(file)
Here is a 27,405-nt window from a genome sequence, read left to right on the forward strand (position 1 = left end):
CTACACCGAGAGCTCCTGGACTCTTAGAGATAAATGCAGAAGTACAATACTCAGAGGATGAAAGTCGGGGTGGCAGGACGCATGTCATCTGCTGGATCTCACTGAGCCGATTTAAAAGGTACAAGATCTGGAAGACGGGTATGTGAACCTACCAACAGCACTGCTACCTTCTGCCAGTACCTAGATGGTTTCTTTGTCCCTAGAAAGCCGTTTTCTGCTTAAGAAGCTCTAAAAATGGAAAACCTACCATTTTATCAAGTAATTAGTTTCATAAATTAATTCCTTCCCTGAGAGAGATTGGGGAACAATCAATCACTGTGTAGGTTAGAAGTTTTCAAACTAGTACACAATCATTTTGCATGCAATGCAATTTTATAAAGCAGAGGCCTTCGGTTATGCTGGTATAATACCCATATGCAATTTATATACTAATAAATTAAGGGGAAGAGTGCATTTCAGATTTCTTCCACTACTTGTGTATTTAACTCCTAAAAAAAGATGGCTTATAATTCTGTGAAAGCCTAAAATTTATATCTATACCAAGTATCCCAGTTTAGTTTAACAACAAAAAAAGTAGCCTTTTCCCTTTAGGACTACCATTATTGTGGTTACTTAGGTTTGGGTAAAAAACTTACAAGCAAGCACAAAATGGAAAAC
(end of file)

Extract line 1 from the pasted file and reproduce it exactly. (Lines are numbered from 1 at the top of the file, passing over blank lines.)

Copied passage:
Here is a 27,405-nt window from a genome sequence, read left to right on the forward strand (position 1 = left end):